In the summer of 2018 I travelled through the West Coast of America with my boyfriend. It was a beautiful trip and we stayed at our friends’ and families homes, which was great, but what struck me was the amount of single-use plastic people were consuming. By drinking water from single-use plastic bottles or getting a lot of single-use takeout food containers. While I was judging them, I questioned myself: Am I doing it any better at home?

I like to call myself a conscious human being, but when I collected my single-use plastic waste of four weeks the results were shocking. I ended up with 60 litres of trash, which is 720 litres a year produced by two people living together.

Plastic waste 2018

In my single-use-plastic collection were 114 pieces of plastic divided into 8 categories. The biggest category was ‘Dinner’ followed by ‘Veggies and fruit’ and ‘Breakfast’. It was obvious that most of our plastic came from the kitchen as packaging material for our food.

Surely, I had to make some changes. A year later, in 2019, I repeated this project. I collected my single-use-plastic, but this year I ended up with only 5 liters of waste.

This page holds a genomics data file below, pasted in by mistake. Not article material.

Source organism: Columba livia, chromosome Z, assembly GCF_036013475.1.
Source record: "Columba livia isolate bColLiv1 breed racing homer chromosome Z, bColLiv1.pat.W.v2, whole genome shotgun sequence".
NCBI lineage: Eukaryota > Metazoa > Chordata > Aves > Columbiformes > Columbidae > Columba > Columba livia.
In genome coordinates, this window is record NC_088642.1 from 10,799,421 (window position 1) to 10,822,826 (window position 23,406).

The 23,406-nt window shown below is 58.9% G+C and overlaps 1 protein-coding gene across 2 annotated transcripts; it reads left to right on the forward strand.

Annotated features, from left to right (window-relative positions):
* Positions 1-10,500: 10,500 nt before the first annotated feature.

Plastic waste 2019

My single-use-plastic collection went form 114 pieces of plastic to 18 pieces in just a year. The biggest categorie this time being the bathroom. I started sporting but it is very frustrating with glasses on so occasionally I wear contact lenses that leaves me with plastic packaging waste.

This project is an ongoing investigation into the waste we create. By acknowledging how much trash we produce, where it travels and what pollution that results in, we realise the contribution we all make on global warming.

“We don’t need a handful of people doing zero waste perfectly. We need millions of people doing it imperfectly.”
– Anne Marie Bonneau

What is in the trash? - Data Design by Dora Varga from Dora Varga on Vimeo.

After analysing my own waste I wanted to take this project on the next level. Therefore, I had analysed the waste that has been created in three days on the ground floor in Blaak building at Willem de Kooning Academy. By separating the trash I could physically visualise the data and see, how many litres of the trash was recyclable, compostable or is solid waste.

In the three days I collected 720 liters of waste. Only 10% was compostable. Which is a very good sign that shows that the students don’t produce a lot of food waste.

70% of the trash could be recycled. Think of paper, plastic, glass or cans. That is 504 liters of materials that could be re-used or recycled for something else, even within school for an art project.

19% was solid waste. Things such as drinking cups, no they are not recyclable because of the plastic layer on the inside.

1% is unknown. This one precent were copper wires, USB stick and headphones.